NRPB director highlights ongoing national recovery | THE DAILY HERALD

From left: Deputy Minister Plenipotentiary Michael Somersall; World Bank Caribbean Country Management Unit Programme Manager Michelle Keane; St. Maarten Steering Group representative Marcel Gumbs; Minister of Education, Culture, Youth Affairs and Sports Wycliffe Smith; Minister Plenipotentiary Jorien Wuite; World Bank Director for the Caribbean Tahseen Sayed; and National Recovery Programme Bureau (NRPB) Director Claret Connor.

THE HAGUE–The Cabinet of the Minister Plenipotentiary in The Hague, headed by Minister Plenipotentiary Jorien Wuite, updated and informed stakeholders, representatives of various ministries, national and international organisations, and professionals from the St. Maarten diaspora in the Netherlands of the recovery process.

In his presentation, National Recovery Programme Bureau (NRPB) Director Claret Connor highlighted the areas of progress thus far, such as the early recovery component which had been implemented thanks to the close and direct collaboration with the Steering Group and the World Bank.

Connor further elucidated the project geared towards the assistance rendered to workers in the St. Maarten hospitality sector, in addition to unemployed and underemployed individuals, who were given the opportunity to upgrade their skills and return to their places of employment after the completion of the renovation of the properties where they were employed prior to Hurricane Irma, or find new work opportunities in the construction sector with their newly developed skills.

Connor indicated that the disaster not only caused extensive damage to the island, uprooting many persons, but it also afforded St. Maarten the opportunity to revisit many policies and improve them, to rebuild conscientiously and to tackle long-term social and economic ills.

“Irma was an eye-opener on how to not only build back better, but more so on how to build back stronger on both infrastructural and economic and financial policies. It may seem to many that the reconstruction and rebuilding is taking forever, but one must realise that the size and impact of a storm such as Hurricane Irma in itself was a phenomenon never before experienced in St. Maarten.

“How to respond to such a major catastrophe in itself was new to all, both on a national level as well as on an international level. There are no quick fixes, no readily available guidelines and, unfortunately, no expertise on local level to immediately deal with the required challenges the island faced right after such a devastation that would bring St Maarten immediately back to and beyond its former glory,” Connor stated.

Highlighting the relationship with the Steering Committee, he said all parties involved have grown into the respective roles and are communicating with a better and complete understanding of what is to be done to successfully rebuild and develop St. Maarten.

In closing, Connor issued a call to local professionals residing in the Netherlands to consider returning to St. Maarten to work and assist in the recovery process using their individual expertise, adding that this is direly needed.

He outlined the status of the four ongoing projects: Emergency repairs and disaster preparedness (US $55.2 million); Emergency Income Support and Training ($22.5 million); Debris Management, Landfill Fire Suppression and Shipwreck Salvaging ($25 million); and upgrades to the existing hospital, and co-financing new facilities ($25 million).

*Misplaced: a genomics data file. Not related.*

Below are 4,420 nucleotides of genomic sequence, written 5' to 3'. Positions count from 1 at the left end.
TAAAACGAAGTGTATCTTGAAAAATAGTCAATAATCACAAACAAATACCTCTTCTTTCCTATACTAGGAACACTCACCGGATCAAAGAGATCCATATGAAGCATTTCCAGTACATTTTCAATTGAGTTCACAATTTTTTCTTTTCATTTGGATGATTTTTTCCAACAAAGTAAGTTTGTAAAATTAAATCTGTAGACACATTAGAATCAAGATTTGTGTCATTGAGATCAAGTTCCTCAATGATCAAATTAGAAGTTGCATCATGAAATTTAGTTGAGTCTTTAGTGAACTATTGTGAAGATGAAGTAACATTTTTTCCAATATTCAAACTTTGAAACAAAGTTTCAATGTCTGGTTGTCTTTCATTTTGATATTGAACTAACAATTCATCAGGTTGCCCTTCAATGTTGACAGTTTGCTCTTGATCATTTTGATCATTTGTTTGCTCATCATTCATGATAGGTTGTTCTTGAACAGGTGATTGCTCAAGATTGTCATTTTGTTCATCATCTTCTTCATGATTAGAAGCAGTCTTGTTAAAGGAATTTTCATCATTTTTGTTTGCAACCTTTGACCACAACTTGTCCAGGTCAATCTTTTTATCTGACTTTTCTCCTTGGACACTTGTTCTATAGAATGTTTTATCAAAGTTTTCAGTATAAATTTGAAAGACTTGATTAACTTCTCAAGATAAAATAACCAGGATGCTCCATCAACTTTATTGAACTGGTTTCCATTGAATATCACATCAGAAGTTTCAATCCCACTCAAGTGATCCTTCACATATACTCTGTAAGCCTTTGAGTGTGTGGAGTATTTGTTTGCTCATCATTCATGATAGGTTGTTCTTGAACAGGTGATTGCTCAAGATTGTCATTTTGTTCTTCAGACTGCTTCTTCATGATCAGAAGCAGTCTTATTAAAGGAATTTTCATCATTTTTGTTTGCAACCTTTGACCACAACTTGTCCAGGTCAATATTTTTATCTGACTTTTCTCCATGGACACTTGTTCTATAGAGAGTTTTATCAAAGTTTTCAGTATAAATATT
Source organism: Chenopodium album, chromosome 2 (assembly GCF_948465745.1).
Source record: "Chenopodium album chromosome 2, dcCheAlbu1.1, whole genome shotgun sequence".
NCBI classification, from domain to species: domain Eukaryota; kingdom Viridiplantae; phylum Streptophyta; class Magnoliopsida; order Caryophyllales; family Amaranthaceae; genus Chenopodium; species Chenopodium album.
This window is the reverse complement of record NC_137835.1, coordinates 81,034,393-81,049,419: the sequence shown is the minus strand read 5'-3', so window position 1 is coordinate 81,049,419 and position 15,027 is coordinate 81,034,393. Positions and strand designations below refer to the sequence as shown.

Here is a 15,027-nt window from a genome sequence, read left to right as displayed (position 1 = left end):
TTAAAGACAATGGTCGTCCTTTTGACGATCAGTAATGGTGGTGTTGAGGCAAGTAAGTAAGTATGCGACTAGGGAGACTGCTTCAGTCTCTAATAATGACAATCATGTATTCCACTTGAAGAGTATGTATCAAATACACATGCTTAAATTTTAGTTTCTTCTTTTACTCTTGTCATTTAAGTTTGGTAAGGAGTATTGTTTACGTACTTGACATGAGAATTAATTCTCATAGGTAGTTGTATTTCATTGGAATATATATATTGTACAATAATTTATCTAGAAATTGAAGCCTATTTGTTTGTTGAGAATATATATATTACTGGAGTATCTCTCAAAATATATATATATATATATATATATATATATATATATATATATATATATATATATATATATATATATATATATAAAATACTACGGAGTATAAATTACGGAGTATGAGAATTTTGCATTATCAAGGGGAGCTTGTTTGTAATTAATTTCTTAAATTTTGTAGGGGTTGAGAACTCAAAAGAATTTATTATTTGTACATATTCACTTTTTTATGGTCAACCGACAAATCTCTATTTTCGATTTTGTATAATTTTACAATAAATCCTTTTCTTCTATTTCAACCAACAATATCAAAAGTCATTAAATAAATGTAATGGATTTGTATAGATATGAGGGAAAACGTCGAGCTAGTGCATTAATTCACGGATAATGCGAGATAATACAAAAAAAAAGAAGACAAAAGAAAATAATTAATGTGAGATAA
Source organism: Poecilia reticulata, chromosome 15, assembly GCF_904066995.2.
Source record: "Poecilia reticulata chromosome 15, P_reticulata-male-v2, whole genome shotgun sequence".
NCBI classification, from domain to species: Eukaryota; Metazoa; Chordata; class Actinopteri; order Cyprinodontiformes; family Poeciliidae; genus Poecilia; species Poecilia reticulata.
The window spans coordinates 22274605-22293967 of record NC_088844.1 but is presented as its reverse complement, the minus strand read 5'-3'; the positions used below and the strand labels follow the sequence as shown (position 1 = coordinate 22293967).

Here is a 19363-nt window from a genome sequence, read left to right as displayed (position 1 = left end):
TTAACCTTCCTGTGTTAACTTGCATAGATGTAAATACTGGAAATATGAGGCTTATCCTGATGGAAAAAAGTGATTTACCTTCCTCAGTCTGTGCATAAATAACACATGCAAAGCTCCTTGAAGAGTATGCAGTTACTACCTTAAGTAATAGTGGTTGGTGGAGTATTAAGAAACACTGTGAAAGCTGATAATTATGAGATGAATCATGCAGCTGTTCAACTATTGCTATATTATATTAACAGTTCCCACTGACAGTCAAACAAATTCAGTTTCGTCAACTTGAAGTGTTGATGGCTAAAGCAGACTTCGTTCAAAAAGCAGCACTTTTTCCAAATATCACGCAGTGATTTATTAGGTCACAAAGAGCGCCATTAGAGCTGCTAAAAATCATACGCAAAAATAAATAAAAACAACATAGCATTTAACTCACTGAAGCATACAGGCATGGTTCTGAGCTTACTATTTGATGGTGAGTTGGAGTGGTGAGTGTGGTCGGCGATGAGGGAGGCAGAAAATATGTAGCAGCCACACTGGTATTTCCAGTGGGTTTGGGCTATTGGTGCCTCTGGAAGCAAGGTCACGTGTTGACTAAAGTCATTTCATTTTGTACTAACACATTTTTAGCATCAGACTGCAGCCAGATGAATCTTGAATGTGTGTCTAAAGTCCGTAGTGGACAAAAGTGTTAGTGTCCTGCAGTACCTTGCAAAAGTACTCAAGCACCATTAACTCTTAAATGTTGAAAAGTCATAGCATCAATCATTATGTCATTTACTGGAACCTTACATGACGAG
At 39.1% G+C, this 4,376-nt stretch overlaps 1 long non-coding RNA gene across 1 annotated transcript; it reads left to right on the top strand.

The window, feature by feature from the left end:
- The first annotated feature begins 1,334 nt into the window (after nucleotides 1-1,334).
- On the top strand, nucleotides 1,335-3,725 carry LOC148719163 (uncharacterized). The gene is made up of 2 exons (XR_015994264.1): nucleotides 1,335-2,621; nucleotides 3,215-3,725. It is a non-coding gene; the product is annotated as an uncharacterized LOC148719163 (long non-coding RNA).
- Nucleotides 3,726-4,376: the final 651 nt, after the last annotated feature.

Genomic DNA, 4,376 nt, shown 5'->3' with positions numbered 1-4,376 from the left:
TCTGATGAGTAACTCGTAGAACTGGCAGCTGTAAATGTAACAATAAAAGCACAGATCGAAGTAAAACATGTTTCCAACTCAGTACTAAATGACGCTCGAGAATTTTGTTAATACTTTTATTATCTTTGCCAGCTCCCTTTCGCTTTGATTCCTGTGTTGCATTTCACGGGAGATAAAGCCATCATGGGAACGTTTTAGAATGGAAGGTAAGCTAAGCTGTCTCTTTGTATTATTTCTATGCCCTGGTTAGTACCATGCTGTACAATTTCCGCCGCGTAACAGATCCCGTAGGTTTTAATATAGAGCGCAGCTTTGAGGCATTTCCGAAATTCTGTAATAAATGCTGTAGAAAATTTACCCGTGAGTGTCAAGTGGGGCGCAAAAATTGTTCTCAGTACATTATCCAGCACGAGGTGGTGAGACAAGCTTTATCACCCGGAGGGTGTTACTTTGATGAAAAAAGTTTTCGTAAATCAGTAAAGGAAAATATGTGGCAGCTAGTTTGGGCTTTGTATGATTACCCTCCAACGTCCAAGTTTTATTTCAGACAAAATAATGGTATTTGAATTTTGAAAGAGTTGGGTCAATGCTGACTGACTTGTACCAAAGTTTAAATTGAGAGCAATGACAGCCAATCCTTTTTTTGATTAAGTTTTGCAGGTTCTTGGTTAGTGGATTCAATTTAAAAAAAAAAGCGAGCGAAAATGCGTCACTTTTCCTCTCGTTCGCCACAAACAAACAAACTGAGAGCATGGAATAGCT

Other projects that have been presented to the Steering Committee include the Small Business Recovery Project, Airport Terminal Reconstruction Project, Long-term Solid Waste, Connectivity – road construction and road safety, Digital Governance – information and communication technology (ICT) solutions for public services, Non-Governmental Organisation (NGO) collaborations and School Improvements.

At the closing of the presentation by NRPB, the Delft Technical University (TU) Student Coordinator and a student in the final stages of completing her Master’s degree in the field of Architecture gave a presentation of the work of some 35 students based on their study-oriented field trip to St. Maarten for the Extreme Architecture special curriculum.

The purpose of their field trip was to create a scale model for the still-to-be-built multi-functional structure that will house Philipsburg Jubilee Library, the National Heritage Centre, St. Maarten Archaeological Centre Simarc and a shelter.

During a visit to Delft TU, the students informed Wuite and her staff that they had allowed themselves to be inspired by the surroundings. They all remained focused on the durability and soundness of the building’s structural enforcement enabling it to withstand a category-5 hurricane as well as earthquakes.

While on the island the students, in cooperation with UNICEF, carried out community service by brightening up the façade of a day-care centre and by repairing and painting the fencing.

Both the Delft TU coordinator and the student thanked all those who had made this study assignment in St. Maarten a success. The displays and scale models of the multi-functional building will remain on display at the Cabinet until after the summer recess.

It has already been determined that another group of 65 Master’s degree students from the Netherlands will be travelling to the island in April 2020 to do another project. NRPB said it applauds this effort and will assist in the creation of a possible new assignment.

Source: The Daily Herald